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Edo Pop Pick: Gift: Spotted Lilies

Posted on by Minneapolis Institute of Arts

In celebration of Edo Pop, each week, we gave you a taste of the sensuality, fashion, and decadent entertainment of young urban sophisticates of Japan’s pre-modern era. If you haven’t experienced Edo Pop yet (or even if you already have), stop on by the MIA! But hurry–Edo Pop closes January 8th!  Read more about the exhibition here.

We close our weekly Edo Pop Picks with warm wishes of “wealth, prosperity, and longevity” to you!

 Utagawa Hiroshige, 1797–1858, Gift: Spotted Lilies, From the series Flowers as Mitate of Three Ideograms: Wealth, Prosperity, and Longevity, ca. 1844. Color woodblock print (nishiki-e).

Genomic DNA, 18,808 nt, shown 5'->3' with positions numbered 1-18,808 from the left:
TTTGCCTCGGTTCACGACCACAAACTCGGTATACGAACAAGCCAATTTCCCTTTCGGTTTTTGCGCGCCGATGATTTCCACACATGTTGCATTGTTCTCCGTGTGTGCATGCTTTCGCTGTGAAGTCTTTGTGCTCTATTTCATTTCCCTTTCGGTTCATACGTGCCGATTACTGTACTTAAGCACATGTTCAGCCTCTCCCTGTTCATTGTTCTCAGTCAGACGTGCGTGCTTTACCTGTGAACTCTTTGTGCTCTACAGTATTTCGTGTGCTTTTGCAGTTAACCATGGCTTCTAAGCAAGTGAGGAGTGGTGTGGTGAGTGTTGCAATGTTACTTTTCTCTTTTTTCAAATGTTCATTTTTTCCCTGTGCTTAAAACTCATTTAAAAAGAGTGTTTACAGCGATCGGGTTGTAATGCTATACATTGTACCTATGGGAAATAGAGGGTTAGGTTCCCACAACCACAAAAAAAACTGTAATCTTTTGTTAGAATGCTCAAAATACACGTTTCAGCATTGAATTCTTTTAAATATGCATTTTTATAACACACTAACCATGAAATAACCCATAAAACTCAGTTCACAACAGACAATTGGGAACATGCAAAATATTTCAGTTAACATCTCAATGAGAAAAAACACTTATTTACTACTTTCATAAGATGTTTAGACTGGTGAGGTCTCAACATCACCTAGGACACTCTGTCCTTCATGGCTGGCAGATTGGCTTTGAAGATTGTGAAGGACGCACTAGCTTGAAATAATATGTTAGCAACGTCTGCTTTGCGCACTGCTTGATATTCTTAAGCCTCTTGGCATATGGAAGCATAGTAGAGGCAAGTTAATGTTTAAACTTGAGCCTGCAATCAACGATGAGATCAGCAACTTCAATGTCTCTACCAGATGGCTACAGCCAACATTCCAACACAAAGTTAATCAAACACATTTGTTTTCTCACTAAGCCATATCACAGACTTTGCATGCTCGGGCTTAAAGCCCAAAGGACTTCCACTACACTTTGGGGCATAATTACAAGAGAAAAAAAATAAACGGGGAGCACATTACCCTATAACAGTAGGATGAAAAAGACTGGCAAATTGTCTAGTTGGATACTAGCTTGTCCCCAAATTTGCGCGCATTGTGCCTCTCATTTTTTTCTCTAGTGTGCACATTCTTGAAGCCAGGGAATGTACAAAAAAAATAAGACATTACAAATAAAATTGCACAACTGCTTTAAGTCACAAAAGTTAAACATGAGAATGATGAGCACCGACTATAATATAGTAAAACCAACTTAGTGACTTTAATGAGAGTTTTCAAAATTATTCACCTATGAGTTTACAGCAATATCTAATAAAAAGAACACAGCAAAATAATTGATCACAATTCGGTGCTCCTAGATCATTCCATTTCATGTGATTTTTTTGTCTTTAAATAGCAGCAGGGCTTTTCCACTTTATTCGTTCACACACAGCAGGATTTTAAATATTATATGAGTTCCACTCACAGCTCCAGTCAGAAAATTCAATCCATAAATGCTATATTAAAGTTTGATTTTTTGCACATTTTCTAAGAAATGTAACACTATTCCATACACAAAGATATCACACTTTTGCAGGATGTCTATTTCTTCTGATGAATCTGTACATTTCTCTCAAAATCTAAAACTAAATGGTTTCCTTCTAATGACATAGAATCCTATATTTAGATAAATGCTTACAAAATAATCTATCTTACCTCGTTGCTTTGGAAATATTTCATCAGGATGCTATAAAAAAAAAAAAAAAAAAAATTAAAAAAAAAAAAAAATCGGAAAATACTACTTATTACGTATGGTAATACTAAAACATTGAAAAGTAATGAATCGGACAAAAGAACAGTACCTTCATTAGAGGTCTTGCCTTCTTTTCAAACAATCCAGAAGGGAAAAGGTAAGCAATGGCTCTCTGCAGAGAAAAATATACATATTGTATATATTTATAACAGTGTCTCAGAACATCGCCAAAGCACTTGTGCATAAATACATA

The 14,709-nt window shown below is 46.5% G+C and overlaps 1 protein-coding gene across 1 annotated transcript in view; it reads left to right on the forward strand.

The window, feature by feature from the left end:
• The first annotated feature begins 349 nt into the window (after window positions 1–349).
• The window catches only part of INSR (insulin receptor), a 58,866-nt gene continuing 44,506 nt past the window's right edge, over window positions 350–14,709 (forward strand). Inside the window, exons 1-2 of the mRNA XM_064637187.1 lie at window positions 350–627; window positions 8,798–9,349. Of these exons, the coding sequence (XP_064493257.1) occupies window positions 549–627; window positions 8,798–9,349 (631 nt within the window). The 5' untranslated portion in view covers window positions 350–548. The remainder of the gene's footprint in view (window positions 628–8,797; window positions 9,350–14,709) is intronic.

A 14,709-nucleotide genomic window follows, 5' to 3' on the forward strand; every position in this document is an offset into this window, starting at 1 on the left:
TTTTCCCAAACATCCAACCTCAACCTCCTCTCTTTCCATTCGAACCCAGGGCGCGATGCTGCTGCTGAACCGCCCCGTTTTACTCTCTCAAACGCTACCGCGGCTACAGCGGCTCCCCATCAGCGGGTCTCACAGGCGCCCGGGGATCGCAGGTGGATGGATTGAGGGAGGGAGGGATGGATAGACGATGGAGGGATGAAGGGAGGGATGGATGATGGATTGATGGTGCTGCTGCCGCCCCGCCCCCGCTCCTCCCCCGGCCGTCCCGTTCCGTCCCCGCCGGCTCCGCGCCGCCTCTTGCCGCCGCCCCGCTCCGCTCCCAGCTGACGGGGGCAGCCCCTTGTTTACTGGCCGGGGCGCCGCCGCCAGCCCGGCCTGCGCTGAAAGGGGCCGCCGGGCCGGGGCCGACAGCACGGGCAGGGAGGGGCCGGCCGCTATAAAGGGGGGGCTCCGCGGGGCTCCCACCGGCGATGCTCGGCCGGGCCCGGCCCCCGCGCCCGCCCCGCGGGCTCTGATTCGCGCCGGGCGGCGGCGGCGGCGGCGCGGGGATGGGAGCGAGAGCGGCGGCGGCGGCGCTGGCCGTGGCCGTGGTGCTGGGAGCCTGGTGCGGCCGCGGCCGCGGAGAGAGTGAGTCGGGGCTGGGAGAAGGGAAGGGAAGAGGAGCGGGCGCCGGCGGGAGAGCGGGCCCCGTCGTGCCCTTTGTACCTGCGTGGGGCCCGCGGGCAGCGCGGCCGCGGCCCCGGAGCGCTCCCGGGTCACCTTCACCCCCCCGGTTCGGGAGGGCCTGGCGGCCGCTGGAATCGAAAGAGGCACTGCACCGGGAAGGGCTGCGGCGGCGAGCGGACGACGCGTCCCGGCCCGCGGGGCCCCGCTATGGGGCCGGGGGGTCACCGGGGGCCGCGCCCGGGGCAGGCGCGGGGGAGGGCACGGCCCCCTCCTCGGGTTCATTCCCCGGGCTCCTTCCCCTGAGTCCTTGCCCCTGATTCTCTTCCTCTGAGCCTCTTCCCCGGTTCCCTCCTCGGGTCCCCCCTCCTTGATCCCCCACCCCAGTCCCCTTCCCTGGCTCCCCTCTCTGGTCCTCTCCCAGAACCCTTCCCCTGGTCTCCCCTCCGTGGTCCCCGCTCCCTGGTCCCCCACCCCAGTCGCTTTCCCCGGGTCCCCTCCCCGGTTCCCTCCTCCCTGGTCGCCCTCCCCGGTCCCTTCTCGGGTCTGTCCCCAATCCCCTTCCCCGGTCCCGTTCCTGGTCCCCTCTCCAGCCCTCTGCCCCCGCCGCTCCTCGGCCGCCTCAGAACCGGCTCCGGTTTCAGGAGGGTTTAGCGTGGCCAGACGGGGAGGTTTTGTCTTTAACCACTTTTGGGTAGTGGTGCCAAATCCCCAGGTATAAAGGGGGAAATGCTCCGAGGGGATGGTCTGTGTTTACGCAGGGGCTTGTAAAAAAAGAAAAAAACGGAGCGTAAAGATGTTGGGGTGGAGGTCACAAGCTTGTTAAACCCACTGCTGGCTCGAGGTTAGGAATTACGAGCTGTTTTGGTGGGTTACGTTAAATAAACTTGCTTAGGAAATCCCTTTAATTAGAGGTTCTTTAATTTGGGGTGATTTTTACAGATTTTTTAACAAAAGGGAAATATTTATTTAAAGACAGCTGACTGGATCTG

Although most of Hiroshige’s fan prints are landscapes, he created a number of series in fan format with floral designs. This fan print is from a series in which three types of flowers stand for three types of good fortune: wealth, prosperity, and longevity. Spotted lilies represent prosperity (roku), which can connote a “gift,” as is made clear in the accompanying inscription.

Spotted lilies among all others

are gifts from heaven because

their roots are edible, delicious and nutritious.

Read more about this print!

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